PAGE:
China has recently introduced regulatory reforms for car manufacturers, mandating new-energy vehicle quotas and incentives for consumers, both in an effort to protect the environment and to build a robust automotive industry. And companies like Volkswagen, the biggest foreign car brand in the country, are rising up to the challenge.
While we don’t expect to see Volkswagen EVs on Philippine roads anytime soon, it’s safe to assume, with the car company’s massive lineup in China, that it’s poised to take a big chunk of our market as well.
During our visit to the SAIC Volkswagen plant in China, we learned a few things about the fascinating history of how SAIC and Volkswagen came to work together, and some interesting facts about the Chinese auto industry as a whole:
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The joint venture between SAIC and Volkswagen was signed in 1984. According to to Immo Buschmann, senior director of sales of SAIC-Volkswagen: “At the very beginning of the joint venture, it was Volkswagen on the technological side, building German-quality andGerman-designed vehicles in China. Whereas the SAIC team was in charge of marketing and selling. But over the history, we have merged how we work.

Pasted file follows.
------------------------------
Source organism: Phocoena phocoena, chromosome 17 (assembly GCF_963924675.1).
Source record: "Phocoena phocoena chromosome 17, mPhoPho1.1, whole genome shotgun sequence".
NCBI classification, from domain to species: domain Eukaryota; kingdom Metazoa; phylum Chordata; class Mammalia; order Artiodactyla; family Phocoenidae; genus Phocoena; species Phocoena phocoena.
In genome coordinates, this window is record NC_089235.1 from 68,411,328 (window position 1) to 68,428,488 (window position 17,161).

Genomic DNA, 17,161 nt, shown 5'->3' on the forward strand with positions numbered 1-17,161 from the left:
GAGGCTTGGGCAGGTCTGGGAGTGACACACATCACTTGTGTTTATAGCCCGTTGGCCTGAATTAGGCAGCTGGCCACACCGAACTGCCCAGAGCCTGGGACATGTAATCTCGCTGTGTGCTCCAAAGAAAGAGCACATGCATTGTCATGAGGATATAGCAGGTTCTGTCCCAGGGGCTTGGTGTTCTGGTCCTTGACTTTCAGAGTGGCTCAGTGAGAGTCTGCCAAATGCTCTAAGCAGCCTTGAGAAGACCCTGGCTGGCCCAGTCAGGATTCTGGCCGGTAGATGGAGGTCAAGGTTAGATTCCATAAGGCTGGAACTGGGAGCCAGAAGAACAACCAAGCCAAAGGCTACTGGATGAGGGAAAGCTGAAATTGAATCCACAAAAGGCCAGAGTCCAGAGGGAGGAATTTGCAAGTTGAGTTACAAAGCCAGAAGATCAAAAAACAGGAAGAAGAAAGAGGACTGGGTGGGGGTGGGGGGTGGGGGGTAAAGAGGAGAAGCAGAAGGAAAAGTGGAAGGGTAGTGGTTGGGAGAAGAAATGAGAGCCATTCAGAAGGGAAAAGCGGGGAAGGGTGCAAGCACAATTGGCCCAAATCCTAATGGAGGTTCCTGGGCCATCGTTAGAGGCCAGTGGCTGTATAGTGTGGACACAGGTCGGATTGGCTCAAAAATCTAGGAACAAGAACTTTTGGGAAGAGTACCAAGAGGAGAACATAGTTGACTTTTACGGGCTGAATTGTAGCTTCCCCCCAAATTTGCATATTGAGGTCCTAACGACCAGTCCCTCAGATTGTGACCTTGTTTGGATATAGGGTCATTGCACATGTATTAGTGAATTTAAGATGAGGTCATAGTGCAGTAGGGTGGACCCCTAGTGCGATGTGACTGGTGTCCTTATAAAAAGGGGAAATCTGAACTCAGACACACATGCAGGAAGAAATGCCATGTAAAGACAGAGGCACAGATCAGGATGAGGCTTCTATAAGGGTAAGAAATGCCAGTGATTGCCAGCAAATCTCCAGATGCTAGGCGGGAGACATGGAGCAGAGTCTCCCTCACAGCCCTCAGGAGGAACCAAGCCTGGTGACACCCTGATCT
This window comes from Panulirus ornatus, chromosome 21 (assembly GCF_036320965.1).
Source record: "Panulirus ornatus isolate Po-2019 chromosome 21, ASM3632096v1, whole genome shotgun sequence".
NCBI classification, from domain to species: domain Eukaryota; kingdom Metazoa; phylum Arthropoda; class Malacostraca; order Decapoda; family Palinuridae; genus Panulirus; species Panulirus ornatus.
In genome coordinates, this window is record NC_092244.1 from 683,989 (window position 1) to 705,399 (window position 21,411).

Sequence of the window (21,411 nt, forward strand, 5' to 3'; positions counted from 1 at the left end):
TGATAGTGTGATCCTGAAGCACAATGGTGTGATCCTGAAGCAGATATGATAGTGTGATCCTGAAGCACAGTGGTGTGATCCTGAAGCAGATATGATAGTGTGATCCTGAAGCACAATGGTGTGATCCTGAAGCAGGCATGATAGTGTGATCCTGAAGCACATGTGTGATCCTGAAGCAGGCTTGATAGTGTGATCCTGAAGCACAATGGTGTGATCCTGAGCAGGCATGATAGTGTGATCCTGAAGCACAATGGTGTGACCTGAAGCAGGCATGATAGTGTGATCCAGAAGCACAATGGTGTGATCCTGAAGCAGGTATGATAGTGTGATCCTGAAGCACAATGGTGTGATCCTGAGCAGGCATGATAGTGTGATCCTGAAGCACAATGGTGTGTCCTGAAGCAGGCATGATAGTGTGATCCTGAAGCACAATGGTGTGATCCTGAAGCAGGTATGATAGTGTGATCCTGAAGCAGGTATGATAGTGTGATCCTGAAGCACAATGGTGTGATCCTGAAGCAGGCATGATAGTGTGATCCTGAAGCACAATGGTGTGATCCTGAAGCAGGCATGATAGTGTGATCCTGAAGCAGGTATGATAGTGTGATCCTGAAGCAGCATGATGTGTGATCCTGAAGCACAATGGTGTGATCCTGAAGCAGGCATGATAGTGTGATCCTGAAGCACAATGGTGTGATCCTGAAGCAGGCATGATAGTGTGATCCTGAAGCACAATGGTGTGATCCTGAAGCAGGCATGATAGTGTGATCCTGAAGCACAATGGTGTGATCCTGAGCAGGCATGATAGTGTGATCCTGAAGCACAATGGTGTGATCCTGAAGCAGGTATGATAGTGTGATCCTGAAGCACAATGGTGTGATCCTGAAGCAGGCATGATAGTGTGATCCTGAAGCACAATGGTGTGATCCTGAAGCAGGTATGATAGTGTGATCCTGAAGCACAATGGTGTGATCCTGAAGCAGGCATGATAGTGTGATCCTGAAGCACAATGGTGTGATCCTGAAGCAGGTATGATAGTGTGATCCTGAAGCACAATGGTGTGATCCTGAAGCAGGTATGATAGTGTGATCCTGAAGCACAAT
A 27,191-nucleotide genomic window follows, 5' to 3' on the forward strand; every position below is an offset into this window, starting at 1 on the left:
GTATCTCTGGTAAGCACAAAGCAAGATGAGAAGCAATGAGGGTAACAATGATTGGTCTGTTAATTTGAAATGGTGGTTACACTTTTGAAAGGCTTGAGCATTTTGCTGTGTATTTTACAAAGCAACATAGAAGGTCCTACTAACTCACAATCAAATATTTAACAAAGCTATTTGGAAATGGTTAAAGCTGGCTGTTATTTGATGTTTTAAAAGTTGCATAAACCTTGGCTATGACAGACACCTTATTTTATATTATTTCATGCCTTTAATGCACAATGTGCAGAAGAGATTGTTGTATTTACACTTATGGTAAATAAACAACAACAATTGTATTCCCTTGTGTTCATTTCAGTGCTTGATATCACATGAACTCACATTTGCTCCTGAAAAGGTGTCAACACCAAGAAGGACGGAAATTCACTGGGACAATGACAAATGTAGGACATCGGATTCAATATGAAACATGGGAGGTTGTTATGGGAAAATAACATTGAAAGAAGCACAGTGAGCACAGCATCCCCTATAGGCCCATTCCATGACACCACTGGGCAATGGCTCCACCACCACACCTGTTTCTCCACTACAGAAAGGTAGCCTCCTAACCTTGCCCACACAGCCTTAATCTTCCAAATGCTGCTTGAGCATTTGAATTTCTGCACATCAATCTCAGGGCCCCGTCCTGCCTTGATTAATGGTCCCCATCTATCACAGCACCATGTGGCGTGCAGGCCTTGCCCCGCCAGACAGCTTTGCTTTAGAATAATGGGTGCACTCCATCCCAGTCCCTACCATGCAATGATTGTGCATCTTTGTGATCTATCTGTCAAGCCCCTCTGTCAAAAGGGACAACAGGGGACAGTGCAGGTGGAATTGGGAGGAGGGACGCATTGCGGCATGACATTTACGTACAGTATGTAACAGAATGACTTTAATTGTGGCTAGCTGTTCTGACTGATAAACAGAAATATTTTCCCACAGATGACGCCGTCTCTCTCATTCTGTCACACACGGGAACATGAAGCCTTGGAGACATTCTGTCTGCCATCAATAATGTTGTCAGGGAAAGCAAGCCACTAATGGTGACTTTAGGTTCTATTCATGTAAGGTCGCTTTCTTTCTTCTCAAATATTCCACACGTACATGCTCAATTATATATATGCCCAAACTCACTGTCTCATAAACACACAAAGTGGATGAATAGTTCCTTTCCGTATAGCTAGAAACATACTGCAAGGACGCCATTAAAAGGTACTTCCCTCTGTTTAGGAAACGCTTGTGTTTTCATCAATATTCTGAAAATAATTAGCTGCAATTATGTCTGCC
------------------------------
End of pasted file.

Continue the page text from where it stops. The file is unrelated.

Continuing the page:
SAIC-VW is just one of three companies that make up Volkswagen China.
In China, 500,000 Lavidas are sold annually. The Lavida is to China as the Golf is to Germany in terms of popularity. Therefore, the Lavida is the backbone of VW’s EV initiative in China. It is the ‘ambassador’ for electric mobility.
The global passenger-car market is 82,773,189 units. China’s share is 27.5% of that.
More than every fourth car sold in the world is in China.
When VW China started, the market was only 30,000 units. It is now at 25 million.